Summer is a wonderful time for playground adventures, and most of us have fond memories of playing pirates or knights while scurrying around the play area. There are plenty of outdoor games for kids to enjoy, but there are also risks unique to the playground. A supervising adult must make sure that the play equipment is in good condition and must make sure that the children in their care understand the rules of safe play. For a safe, fun summer, it's just as important to know playground safety as it is a new game to play, and you can learn all about both subjects below.
- Unique Outdoor Games – There's no need for tag to be the only source of playground entertainment. The Salt & Light Company has a large collection of fun outdoor games for kids to enjoy.
- Games Around the World (PDF) – In different countries, there are many different versions and varieties of outdoor games. You can find a selection of the most popular ones in this report, along with how to play them and what materials, if any, are required for each.
- Traditional Street Games – Not all games have to happen on the playground. In fact, until playgrounds were adopted as a government concern by the United States in 1903, most kids entertained themselves with outdoor street games.
- Go Out and Play! Kit (PDF) – Making sure that kids get plenty of outdoor play can be critical to their mental development. In this kit, designed for parents and educators, there are a variety of outdoor games suitable for young children as well as a safety checklist.
- The Book of Physical Education Games (PDF) – Aimed at older children, this collection of outdoor games is perfect for use both on the playground and at recess. Some games do require props, like a balloon or a ball, but most can be played with a few players and plenty of room to run around.
- Outdoor Activities (PDF) – Infants and toddlers are usually not ready for the more rambunctious games that are popular among older children. This pamphlet provides several outdoor games that are safe, fun, and educational for younger kids.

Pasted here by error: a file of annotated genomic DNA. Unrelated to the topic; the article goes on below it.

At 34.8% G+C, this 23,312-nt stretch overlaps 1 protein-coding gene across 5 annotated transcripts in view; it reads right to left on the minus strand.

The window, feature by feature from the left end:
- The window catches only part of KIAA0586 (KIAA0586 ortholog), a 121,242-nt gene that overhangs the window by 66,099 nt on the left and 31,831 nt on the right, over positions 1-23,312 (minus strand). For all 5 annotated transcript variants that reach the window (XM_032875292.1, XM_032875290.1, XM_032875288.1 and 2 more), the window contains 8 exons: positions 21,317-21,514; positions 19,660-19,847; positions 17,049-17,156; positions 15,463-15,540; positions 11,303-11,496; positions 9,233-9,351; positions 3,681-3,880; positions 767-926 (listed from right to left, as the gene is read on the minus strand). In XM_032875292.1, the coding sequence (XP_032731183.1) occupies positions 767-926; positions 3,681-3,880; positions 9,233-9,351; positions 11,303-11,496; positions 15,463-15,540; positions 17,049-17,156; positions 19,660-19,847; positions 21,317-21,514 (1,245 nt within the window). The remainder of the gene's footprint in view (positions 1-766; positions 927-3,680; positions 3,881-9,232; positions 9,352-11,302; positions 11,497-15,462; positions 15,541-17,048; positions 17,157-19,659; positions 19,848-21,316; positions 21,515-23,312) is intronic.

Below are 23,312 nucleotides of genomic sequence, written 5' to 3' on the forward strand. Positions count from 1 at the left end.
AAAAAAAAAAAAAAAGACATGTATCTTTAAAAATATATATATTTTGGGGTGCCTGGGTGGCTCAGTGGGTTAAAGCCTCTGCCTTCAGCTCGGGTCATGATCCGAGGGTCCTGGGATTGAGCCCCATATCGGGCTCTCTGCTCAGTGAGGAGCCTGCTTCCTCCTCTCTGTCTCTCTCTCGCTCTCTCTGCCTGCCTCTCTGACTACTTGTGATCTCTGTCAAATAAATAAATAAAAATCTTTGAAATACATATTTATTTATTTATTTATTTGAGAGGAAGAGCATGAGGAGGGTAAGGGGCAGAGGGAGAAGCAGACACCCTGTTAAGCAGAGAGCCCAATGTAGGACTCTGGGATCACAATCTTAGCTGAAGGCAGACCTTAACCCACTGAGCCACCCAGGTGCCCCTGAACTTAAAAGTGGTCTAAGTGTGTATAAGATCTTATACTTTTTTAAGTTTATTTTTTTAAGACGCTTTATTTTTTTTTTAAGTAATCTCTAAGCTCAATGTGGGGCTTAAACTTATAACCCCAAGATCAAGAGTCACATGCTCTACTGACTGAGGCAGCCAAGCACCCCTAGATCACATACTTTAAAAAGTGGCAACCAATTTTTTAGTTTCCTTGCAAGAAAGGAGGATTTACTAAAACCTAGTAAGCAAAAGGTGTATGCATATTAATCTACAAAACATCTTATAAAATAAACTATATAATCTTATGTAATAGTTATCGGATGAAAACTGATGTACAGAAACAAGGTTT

- Games and Recreation – Ever heard of the game "Baste the Bear?" Kids in the 1940s were quite familiar with it. Take a look back in time at the history of outdoor games with this informational page from Cornell College.
- Why Children Need to Play Outside (PDF) – It's important for kids to get outside and play, even in the winter! This paper lists just a few of the benefits of directing kids toward the outdoors instead of to the computer.
- Neuroscience: Outdoor Games for Kids – Playing made-up games can be fun, but there are games that can actually help teach kids about things like neuroscience. This page from Washington University has a few fun variations on popular outdoor games.
Outdoor Playground Safety
- Safety Rules for Outdoor Recess (PDF) – There are plenty of safety rules that may seem obvious, such as no shoving or running with sharp objects, but there are several that are not quite as easy to recognize. This fact sheet provides an overview of what any supervising adult should know for maintaining a safe environment on the playground.
- Playground and Outdoor Play Safety – As a parent or caregiver, there are many things that you can do to make sure your child is safe on the playground. The University of Michigan has an excellent article that tells you how to make sure the playground is safe for kids.
- Playground Daily Safety Checklist (PDF) – From standing water to thorn bushes, there are a lot of things to take into account when assessing the safety of a potential play area. While this list was designed for teachers and supervisors, it can also function as a useful resource for parents.
- Play it Safe With Outdoor Safety Tips – Playing outside can mean playing at a local playground or running around in the backyard. Regardless of where a child plays, it's important to make sure that the play area is safe and secure. This article from the University of Illinois walks parents and caregivers through an assessment of the potential play space.
- Safe Kids: Playground Safety – It's a sad truth that more than 200,000 kids require emergency medical attention for injuries received on the playground. This article has some tips to help keep your kids safe as well as some extra reading material on playground safety.